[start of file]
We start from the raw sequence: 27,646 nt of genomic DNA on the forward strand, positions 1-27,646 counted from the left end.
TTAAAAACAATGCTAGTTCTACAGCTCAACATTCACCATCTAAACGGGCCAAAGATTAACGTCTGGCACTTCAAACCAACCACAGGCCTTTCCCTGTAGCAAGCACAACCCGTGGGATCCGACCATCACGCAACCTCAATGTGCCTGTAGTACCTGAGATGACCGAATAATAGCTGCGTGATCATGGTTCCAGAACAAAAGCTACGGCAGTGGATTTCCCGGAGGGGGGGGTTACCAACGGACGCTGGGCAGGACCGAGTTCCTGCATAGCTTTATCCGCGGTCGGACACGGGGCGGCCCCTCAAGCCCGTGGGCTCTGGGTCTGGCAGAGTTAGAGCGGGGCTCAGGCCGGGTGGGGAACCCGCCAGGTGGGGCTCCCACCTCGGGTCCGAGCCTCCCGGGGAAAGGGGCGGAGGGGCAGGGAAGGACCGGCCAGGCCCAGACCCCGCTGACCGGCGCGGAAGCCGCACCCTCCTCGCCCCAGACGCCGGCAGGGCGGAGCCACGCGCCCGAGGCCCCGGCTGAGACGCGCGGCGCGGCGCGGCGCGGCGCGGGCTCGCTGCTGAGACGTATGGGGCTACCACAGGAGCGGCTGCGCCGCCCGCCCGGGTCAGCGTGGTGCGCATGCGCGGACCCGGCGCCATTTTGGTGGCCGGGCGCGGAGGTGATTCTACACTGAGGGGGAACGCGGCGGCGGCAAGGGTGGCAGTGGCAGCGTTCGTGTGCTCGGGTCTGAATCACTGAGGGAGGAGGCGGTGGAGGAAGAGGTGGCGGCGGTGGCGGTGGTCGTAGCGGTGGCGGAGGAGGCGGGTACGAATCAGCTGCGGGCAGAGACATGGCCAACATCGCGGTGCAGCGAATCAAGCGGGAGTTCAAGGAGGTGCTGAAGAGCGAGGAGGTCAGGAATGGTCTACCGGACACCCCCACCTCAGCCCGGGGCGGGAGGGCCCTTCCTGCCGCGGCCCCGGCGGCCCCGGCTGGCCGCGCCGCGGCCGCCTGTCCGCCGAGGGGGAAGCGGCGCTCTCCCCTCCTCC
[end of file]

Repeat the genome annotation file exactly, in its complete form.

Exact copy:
We start from the raw sequence: 27,646 nt of genomic DNA on the forward strand, positions 1-27,646 counted from the left end.
TTAAAAACAATGCTAGTTCTACAGCTCAACATTCACCATCTAAACGGGCCAAAGATTAACGTCTGGCACTTCAAACCAACCACAGGCCTTTCCCTGTAGCAAGCACAACCCGTGGGATCCGACCATCACGCAACCTCAATGTGCCTGTAGTACCTGAGATGACCGAATAATAGCTGCGTGATCATGGTTCCAGAACAAAAGCTACGGCAGTGGATTTCCCGGAGGGGGGGGTTACCAACGGACGCTGGGCAGGACCGAGTTCCTGCATAGCTTTATCCGCGGTCGGACACGGGGCGGCCCCTCAAGCCCGTGGGCTCTGGGTCTGGCAGAGTTAGAGCGGGGCTCAGGCCGGGTGGGGAACCCGCCAGGTGGGGCTCCCACCTCGGGTCCGAGCCTCCCGGGGAAAGGGGCGGAGGGGCAGGGAAGGACCGGCCAGGCCCAGACCCCGCTGACCGGCGCGGAAGCCGCACCCTCCTCGCCCCAGACGCCGGCAGGGCGGAGCCACGCGCCCGAGGCCCCGGCTGAGACGCGCGGCGCGGCGCGGCGCGGCGCGGGCTCGCTGCTGAGACGTATGGGGCTACCACAGGAGCGGCTGCGCCGCCCGCCCGGGTCAGCGTGGTGCGCATGCGCGGACCCGGCGCCATTTTGGTGGCCGGGCGCGGAGGTGATTCTACACTGAGGGGGAACGCGGCGGCGGCAAGGGTGGCAGTGGCAGCGTTCGTGTGCTCGGGTCTGAATCACTGAGGGAGGAGGCGGTGGAGGAAGAGGTGGCGGCGGTGGCGGTGGTCGTAGCGGTGGCGGAGGAGGCGGGTACGAATCAGCTGCGGGCAGAGACATGGCCAACATCGCGGTGCAGCGAATCAAGCGGGAGTTCAAGGAGGTGCTGAAGAGCGAGGAGGTCAGGAATGGTCTACCGGACACCCCCACCTCAGCCCGGGGCGGGAGGGCCCTTCCTGCCGCGGCCCCGGCGGCCCCGGCTGGCCGCGCCGCGGCCGCCTGTCCGCCGAGGGGGAAGCGGCGCTCTCCCCTCCTCC